As I gained traction in my understanding of Java and Spigot, I released my first ever paid plugin which didn’t work out very well (it got a mere 3.53% of the average downloads). It was then that I decided the next best thing to do was create something that would allow server owners to create what I had previously created.

The one that got away

That project stood out of the heck ton of other projects that I did — to the alpha-testers at least, it was never released. I attempted to make my own sort of programming language within the game using config files and basic YAML scripts:

One of the first scripts I made

The plugin is called MakeAMinigame, you can find it on GitHub (along with my other open source projects), and although, this may sound interesting, understand this was me desperately trying to find something new to do for the game within the bounds of Java. Creating Twitter API wrappers, implementing basic Server access to update plugins, and even tried to make my own game in Java (but that failed so bad I was too embarrassed to continue with it).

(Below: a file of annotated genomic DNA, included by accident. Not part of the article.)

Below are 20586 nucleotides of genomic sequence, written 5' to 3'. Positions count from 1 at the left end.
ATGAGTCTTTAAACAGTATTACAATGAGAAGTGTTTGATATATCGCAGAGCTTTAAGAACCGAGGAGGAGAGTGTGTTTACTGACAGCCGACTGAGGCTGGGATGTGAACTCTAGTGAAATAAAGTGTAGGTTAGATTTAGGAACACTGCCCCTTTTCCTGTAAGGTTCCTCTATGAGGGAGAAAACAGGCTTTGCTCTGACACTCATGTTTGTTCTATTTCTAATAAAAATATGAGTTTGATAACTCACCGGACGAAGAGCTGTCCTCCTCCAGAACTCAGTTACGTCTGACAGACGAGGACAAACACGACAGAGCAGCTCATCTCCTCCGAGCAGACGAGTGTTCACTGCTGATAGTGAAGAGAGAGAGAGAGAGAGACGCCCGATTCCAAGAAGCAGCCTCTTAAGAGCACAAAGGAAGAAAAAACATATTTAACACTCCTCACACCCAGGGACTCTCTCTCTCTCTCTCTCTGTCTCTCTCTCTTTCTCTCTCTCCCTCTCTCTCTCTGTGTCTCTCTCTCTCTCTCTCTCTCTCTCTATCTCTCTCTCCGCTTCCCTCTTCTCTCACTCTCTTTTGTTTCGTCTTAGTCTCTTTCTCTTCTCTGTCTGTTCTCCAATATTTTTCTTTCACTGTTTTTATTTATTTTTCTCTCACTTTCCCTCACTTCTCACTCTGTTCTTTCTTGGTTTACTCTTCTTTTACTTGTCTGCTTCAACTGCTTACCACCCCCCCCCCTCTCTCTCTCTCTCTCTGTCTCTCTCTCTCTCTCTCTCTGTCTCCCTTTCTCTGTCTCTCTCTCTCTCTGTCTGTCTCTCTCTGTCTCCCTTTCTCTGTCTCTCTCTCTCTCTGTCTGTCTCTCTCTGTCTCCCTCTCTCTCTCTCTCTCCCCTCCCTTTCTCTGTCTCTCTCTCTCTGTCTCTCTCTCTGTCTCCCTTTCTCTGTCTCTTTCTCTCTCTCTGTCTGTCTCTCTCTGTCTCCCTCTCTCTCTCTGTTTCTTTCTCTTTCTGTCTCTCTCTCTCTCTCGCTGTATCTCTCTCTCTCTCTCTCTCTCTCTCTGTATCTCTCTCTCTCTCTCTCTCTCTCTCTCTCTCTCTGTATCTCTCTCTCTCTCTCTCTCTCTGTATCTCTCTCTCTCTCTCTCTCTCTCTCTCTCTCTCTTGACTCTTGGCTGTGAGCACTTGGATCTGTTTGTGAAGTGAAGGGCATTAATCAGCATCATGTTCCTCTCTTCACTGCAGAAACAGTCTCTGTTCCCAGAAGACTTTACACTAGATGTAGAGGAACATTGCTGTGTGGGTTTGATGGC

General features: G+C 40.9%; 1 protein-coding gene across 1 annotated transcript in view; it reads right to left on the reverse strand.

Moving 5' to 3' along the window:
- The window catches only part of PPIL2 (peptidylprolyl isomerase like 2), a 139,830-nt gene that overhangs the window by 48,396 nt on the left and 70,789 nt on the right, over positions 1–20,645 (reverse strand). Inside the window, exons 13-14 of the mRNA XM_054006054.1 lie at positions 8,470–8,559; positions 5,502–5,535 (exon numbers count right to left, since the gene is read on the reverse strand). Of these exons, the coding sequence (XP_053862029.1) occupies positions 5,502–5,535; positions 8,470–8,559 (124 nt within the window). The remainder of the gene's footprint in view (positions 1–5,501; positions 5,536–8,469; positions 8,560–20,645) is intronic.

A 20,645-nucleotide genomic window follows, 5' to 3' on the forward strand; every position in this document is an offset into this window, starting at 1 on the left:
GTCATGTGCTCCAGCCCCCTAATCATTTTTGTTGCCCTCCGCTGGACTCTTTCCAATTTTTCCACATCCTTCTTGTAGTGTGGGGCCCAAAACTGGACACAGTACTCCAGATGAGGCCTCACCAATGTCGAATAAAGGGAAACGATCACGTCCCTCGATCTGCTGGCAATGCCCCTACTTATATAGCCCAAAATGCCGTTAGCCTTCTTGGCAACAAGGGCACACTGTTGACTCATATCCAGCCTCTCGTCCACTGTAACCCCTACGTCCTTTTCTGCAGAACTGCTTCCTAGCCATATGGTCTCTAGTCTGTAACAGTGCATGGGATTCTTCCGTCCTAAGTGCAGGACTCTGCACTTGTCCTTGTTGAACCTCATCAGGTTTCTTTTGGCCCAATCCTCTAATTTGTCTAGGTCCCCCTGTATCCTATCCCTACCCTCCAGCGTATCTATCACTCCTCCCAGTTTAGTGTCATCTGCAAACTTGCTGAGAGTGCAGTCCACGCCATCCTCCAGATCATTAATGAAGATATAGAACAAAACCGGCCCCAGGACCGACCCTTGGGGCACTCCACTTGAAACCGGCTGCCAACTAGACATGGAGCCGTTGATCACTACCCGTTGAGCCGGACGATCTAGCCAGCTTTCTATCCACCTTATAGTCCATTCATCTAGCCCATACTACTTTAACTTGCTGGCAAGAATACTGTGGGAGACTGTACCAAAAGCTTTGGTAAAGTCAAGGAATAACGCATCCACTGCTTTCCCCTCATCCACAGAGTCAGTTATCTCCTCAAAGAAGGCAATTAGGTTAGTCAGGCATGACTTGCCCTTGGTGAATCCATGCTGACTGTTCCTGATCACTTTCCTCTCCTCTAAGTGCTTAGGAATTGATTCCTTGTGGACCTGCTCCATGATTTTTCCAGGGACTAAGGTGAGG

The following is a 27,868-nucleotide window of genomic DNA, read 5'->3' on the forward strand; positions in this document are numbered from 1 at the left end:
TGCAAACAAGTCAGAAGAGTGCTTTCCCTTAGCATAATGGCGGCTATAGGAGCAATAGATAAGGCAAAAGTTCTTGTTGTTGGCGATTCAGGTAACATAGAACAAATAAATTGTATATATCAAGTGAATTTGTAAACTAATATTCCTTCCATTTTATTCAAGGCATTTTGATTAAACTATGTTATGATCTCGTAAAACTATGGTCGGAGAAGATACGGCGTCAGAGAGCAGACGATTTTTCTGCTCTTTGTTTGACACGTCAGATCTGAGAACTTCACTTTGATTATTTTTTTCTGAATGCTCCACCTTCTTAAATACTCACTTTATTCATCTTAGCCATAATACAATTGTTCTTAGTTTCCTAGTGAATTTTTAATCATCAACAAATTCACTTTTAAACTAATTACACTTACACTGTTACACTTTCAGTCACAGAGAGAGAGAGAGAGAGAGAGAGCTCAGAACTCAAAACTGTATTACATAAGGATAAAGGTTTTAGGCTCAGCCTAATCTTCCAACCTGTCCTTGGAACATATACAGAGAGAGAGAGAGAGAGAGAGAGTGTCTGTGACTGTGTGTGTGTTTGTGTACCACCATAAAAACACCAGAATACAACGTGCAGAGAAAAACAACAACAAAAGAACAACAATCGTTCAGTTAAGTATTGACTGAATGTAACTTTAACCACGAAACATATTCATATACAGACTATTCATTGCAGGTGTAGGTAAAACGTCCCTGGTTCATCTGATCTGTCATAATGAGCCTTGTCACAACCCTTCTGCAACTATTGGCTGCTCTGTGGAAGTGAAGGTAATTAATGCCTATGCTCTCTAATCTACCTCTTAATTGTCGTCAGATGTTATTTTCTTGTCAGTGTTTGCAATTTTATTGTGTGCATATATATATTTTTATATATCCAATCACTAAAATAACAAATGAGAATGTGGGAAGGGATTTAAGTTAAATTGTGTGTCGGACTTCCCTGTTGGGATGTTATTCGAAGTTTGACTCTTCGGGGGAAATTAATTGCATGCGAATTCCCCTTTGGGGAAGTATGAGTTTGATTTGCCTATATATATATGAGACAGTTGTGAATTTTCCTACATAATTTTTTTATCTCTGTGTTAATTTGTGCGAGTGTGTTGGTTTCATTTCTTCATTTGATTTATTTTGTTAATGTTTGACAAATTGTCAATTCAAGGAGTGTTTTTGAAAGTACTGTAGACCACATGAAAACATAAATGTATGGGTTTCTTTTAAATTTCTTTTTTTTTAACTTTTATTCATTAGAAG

All of this was really just a distraction from my main goal; to learn as much as I can about coding. And eventually, I realised that if I continued to restrict myself to Java and especially another person’s work, I won’t truly be learning as much as I can. So I decided to pursue something new. I wanted to choose an area that I had never touched, with a programming language that I could understand but was still fairly new to. I came up with a .NET music player and called it PurePlayer.

Who, what what what where, PurePlayer?

When I asked for my friends’ opinions they weren’t hesitant to tell me how terrible the colours were.